“I'll go pick up all the stuff we need.”

You are working on a school project with a group of other students. You need to buy some supplies for the project. You say this offering to go out to get them.

I'll go pick up all the stuff we need.

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go (do something)

In casual speech, you say "go (do something)" to mean "go (somewhere) and (do something)". For example:

Do you want to go see a movie?

This means to go to a movie theater and watch a movie.

Could you go find me a screwdriver somewhere?

This means to go to the place where tools are kept and find a screwdriver for the speaker to use.

pick up (something)

The phrase "pick up ___" can mean to buy something at a store. When you use this phrase, it sounds like you are buying something quickly while you are on your way to somewhere.


"Stuff" can mean almost any physical items or material.

It's similar to the word "things", but "things" are countable and "stuff" is not. So "stuff" is better to use when you're talking about a group of things that are different from each other - different sizes, shapes, etc.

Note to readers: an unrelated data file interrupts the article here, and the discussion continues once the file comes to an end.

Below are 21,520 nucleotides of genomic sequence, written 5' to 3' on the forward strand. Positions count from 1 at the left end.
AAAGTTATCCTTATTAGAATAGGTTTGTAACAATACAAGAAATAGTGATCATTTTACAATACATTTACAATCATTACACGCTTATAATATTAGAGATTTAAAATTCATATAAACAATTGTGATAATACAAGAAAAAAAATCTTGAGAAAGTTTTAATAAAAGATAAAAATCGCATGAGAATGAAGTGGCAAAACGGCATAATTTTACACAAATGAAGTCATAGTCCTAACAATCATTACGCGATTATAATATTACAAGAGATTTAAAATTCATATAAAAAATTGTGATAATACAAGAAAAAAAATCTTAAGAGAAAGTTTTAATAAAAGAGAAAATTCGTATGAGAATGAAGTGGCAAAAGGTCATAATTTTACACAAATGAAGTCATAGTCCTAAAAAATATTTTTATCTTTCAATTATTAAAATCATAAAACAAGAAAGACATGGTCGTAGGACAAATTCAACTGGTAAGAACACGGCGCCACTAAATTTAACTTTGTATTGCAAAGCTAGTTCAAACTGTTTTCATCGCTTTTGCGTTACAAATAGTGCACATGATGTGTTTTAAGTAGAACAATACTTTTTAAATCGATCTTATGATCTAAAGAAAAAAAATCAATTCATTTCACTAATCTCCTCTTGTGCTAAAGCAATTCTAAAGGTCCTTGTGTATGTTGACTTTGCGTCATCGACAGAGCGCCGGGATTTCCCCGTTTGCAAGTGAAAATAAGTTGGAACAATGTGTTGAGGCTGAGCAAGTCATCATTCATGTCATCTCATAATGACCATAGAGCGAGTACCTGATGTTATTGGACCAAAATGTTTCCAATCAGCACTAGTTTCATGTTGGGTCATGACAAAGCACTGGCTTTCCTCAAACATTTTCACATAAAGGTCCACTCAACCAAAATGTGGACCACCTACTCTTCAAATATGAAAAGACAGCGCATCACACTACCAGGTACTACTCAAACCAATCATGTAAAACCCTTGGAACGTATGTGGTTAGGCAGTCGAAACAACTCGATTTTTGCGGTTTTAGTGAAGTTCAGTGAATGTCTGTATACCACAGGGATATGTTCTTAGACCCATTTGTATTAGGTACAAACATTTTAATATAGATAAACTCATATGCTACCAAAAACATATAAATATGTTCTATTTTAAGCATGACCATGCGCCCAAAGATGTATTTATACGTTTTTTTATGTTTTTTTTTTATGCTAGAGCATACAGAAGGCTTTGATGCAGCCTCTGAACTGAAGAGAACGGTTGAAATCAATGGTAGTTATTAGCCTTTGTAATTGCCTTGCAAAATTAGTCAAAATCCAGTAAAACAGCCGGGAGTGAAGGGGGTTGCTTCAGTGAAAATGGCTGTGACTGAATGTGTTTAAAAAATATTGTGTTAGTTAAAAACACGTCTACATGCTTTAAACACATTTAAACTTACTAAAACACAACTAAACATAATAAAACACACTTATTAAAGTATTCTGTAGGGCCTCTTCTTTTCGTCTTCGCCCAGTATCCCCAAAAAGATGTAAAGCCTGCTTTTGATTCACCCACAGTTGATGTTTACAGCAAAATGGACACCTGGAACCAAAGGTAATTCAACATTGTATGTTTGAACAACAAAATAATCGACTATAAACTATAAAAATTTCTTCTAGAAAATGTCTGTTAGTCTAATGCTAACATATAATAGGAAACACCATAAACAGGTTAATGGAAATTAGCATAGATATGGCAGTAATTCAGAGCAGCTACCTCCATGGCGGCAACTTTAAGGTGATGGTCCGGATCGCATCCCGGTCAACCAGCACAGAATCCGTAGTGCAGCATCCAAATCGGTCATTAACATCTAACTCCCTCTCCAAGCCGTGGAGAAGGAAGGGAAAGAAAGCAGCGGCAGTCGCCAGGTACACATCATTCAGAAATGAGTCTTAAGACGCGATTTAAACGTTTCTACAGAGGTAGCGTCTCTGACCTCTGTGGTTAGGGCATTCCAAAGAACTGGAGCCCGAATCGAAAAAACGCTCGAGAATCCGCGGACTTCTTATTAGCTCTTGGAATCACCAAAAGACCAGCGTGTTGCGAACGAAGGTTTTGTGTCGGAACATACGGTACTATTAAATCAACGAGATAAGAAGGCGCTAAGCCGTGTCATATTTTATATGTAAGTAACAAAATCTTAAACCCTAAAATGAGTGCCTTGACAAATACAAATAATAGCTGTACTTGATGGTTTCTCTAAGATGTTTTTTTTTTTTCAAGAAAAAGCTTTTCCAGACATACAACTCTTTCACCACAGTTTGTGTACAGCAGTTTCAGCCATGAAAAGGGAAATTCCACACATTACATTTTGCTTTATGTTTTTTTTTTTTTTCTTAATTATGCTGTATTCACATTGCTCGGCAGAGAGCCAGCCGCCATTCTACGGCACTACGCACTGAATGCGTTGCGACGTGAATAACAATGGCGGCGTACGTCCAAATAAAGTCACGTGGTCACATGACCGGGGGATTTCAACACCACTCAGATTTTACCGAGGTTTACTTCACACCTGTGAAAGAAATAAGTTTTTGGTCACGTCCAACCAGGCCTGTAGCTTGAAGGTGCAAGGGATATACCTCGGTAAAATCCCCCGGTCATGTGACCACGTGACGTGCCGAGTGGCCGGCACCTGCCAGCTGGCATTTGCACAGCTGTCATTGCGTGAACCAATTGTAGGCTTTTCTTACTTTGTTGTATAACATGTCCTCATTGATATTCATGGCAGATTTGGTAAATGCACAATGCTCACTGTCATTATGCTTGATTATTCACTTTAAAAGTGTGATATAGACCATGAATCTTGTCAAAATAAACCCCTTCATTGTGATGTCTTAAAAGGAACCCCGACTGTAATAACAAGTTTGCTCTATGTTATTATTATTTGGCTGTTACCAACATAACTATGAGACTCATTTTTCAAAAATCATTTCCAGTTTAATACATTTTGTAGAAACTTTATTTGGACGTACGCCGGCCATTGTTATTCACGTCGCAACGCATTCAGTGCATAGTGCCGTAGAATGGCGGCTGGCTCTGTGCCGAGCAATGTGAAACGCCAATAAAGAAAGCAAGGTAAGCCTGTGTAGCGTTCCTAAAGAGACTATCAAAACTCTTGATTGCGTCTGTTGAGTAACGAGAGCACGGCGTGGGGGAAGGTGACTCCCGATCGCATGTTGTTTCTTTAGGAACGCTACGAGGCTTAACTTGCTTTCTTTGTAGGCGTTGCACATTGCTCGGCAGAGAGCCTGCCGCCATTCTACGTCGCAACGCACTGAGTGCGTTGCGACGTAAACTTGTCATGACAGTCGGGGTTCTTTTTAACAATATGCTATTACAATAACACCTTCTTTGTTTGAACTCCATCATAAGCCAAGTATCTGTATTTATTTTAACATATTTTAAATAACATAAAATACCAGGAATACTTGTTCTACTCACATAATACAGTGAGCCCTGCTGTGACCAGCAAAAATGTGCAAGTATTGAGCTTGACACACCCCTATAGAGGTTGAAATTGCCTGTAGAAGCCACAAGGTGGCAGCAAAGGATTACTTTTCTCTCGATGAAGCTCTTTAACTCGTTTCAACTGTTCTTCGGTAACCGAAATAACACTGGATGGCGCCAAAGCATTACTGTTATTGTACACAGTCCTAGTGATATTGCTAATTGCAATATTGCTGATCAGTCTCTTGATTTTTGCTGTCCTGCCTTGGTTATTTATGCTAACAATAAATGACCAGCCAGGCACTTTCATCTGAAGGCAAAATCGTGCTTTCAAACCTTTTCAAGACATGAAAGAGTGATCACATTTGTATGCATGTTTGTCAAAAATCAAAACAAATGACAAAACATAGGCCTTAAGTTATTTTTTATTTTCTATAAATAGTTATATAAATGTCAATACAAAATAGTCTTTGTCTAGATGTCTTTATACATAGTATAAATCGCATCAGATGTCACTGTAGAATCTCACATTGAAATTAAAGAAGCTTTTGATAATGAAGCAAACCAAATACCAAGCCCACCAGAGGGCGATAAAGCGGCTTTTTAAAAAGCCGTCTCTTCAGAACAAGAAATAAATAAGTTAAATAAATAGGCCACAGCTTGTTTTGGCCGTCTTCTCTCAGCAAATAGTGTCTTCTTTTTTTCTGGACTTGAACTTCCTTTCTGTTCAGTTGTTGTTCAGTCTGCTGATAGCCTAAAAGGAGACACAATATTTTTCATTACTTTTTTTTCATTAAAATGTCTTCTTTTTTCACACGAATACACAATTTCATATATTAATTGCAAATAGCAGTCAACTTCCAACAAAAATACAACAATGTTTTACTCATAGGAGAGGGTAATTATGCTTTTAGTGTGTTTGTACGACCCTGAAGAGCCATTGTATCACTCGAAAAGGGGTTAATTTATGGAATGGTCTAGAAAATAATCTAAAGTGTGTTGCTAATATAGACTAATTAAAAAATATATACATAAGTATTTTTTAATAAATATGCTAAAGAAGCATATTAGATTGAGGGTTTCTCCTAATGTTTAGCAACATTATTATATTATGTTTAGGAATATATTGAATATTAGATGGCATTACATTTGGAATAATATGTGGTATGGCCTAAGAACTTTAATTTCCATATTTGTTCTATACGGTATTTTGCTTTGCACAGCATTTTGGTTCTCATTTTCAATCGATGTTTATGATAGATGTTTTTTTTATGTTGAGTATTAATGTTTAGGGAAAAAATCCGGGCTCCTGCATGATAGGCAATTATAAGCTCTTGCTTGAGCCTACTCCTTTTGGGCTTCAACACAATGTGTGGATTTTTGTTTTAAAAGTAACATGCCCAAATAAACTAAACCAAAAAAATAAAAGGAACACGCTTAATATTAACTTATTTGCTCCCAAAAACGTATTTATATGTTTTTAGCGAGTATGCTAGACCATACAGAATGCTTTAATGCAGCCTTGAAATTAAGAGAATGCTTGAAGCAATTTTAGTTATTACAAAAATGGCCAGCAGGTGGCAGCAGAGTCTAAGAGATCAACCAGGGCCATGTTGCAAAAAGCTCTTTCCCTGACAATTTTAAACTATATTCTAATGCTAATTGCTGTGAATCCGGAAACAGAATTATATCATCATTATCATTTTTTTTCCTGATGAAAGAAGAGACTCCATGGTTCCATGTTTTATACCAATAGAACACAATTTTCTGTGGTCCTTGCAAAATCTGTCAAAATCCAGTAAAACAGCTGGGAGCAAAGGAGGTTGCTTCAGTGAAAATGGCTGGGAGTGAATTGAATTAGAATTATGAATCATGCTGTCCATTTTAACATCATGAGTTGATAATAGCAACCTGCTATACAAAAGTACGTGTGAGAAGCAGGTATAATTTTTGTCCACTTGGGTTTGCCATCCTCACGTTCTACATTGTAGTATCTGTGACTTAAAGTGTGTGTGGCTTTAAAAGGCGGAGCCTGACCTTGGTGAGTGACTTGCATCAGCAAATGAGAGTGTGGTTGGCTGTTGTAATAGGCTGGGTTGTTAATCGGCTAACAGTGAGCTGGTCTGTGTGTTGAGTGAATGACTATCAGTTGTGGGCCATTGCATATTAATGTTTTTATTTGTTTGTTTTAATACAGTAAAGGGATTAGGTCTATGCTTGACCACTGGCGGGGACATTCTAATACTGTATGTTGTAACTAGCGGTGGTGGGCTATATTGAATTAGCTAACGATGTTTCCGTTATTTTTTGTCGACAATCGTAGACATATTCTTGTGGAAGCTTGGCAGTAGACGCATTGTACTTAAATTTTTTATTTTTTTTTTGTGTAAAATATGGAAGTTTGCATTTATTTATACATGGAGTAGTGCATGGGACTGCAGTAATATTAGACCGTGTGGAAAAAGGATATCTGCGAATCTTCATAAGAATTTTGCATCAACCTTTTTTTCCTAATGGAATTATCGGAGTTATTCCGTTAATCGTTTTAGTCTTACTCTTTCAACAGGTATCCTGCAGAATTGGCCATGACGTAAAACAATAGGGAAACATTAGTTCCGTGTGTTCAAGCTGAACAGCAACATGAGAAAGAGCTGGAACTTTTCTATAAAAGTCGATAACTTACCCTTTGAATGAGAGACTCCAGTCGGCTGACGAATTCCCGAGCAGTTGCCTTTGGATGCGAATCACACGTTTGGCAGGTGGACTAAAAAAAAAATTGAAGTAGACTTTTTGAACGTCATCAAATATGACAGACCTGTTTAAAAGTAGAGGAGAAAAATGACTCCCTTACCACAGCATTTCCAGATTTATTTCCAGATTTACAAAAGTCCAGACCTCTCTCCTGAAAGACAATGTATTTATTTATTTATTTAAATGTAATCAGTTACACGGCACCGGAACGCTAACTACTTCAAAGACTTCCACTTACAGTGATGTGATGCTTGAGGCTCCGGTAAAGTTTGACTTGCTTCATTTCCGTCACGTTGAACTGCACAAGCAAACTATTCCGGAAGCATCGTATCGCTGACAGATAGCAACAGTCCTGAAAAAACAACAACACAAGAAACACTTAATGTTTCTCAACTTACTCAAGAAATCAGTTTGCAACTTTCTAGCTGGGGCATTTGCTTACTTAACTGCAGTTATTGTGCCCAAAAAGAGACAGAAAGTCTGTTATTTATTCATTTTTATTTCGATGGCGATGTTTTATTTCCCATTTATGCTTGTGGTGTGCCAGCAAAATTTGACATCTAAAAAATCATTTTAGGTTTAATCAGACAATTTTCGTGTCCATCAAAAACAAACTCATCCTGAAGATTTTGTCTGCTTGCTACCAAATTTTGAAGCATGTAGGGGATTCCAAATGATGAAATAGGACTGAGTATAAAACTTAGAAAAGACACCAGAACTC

"Stuff" is especially used to refer to things that you buy or own:

There's a good chance that you'll end up buying a lot of stuff while you're there.

I'll go pick up all the stuff we need.

Excuse me. Would you mind watching over my stuff for me for just a minute?

But "stuff" can also mean "topics" or "ideas", like in this example:

We have a lot of stuff to talk about.

I'll (do something)

Use "will" to offer to do something, or when you've just decided to do something like in these situations:

OK. Well, I'll take it.

I'll keep an eye out for it.

("I'll" is short for "I will", of course.)

When you've been planning to do something for a while, don't use "will". Say "I'm ___" or "I'm going to ___".

We're going to keep it to just close friends and family.